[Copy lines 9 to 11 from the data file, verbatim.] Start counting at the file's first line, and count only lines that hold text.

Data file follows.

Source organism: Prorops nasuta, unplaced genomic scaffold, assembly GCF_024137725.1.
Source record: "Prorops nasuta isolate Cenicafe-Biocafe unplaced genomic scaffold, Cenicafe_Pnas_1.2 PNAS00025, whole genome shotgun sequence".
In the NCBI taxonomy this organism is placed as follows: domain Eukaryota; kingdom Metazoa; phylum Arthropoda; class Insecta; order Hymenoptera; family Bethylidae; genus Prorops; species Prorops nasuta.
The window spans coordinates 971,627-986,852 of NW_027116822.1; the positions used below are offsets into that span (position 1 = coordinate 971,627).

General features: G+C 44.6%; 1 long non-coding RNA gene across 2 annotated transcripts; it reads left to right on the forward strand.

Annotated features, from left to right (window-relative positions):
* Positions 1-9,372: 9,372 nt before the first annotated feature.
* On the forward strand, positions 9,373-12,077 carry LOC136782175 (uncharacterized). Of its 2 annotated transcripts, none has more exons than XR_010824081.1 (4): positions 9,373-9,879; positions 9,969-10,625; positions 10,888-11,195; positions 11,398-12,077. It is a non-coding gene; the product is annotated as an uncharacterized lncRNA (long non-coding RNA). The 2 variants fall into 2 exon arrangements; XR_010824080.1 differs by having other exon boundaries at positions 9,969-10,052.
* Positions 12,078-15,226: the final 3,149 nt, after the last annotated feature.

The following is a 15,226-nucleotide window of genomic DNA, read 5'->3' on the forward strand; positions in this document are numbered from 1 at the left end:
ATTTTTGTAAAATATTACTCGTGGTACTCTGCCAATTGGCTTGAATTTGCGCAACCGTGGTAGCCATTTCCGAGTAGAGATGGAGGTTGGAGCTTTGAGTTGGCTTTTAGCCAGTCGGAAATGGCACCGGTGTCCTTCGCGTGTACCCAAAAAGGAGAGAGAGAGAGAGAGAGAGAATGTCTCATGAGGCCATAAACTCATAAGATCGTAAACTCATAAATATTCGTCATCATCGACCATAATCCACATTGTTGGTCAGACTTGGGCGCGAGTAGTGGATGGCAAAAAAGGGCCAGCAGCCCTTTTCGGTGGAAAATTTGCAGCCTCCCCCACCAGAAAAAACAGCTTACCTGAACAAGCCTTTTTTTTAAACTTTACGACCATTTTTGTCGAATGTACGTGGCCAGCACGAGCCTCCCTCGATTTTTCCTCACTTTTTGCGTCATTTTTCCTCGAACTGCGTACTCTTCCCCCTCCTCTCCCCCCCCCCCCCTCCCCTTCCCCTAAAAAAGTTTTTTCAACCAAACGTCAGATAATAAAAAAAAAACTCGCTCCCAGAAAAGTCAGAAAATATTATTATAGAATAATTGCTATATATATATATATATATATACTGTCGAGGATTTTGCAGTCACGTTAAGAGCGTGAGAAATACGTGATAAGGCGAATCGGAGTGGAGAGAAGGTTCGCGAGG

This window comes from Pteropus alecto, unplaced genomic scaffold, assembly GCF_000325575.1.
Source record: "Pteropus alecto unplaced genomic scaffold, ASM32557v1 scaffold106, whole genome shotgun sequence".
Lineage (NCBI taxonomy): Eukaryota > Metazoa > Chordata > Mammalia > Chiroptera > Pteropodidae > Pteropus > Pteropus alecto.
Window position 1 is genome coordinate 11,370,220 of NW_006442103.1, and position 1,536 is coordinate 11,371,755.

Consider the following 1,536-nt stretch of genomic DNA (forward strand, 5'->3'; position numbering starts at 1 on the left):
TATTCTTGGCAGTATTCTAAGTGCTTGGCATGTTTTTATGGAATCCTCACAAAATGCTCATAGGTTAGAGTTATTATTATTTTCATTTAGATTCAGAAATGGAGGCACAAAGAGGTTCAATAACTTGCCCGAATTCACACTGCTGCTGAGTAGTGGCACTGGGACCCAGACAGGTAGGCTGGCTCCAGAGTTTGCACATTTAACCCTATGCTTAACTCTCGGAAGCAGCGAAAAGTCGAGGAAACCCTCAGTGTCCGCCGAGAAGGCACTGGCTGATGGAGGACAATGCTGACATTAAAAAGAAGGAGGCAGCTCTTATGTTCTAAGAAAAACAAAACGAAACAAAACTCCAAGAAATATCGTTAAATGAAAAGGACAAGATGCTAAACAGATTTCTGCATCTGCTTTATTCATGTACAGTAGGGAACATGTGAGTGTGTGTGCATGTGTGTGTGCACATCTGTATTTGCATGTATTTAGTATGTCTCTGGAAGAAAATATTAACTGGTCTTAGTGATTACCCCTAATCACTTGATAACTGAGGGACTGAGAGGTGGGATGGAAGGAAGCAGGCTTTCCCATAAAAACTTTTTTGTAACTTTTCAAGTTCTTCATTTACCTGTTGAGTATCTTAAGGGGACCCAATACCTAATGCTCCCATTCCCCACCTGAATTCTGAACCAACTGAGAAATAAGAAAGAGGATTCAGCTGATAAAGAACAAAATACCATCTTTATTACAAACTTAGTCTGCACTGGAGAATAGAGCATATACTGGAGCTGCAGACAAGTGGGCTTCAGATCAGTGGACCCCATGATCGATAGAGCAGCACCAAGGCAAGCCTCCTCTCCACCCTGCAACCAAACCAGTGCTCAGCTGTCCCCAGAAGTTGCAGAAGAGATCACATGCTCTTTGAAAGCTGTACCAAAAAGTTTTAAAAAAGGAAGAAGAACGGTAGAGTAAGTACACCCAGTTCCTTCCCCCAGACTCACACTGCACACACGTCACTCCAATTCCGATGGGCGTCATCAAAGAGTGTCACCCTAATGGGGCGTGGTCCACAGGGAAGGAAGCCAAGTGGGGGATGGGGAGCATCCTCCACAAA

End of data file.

* Positions 12,078-15,226: the final 3,149 nt, after the last annotated feature.

The following is a 15,226-nucleotide window of genomic DNA, read 5'->3' on the forward strand; positions in this document are numbered from 1 at the left end:
ATTTTTGTAAAATATTACTCGTGGTACTCTGCCAATTGGCTTGAATTTGCGCAACCGTGGTAGCCATTTCCGAGTAGAGATGGAGGTTGGAGCTTTGAGTTGGCTTTTAGCCAGTCGGAAATGGCACCGGTGTCCTTCGCGTGTACCCAAAAAGGAGAGAGAGAGAGAGAGAGAGAATGTCTCATGAGGCCATAAACTCATAAGATCGTAAACTCATAAATATTCGTCATCATCGACCATAATCCACATTGTTGGTCAGACTTGGGCGCGAGTAGTGGATGGCAAAAAAGGGCCAGCAGCCCTTTTCGGTGGAAAATTTGCAGCCTCCCCCACCAGAAAAAACAGCTTACCTGAACAAGCCTTTTTTTTAAACTTTACGACCATTTTTGTCGAATGTACGTGGCCAGCACGAGCCTCCCTCGATTTTTCCTCACTTTTTGCGTCATTTTTCCTCGAACTGCGTACTCTTCCCCCTCCTCTCCCCCCCCCCCCCTCCCCTTCCCCTAAAAAAGTTTTTTCAACCAAACGTCAGATAATAAAAAAAAAACTCGCTCCCAGAAAAGTCAGAAAATATTATTATAGAATAATTGCTATATATATATATATATATATACTGTCGAGGATTTTGCAGTCACGTTAAGAGCGTGAGAAATACGTGATAAGGCGAATCGGAGTGGAGAGAAGGTTCGCGAGG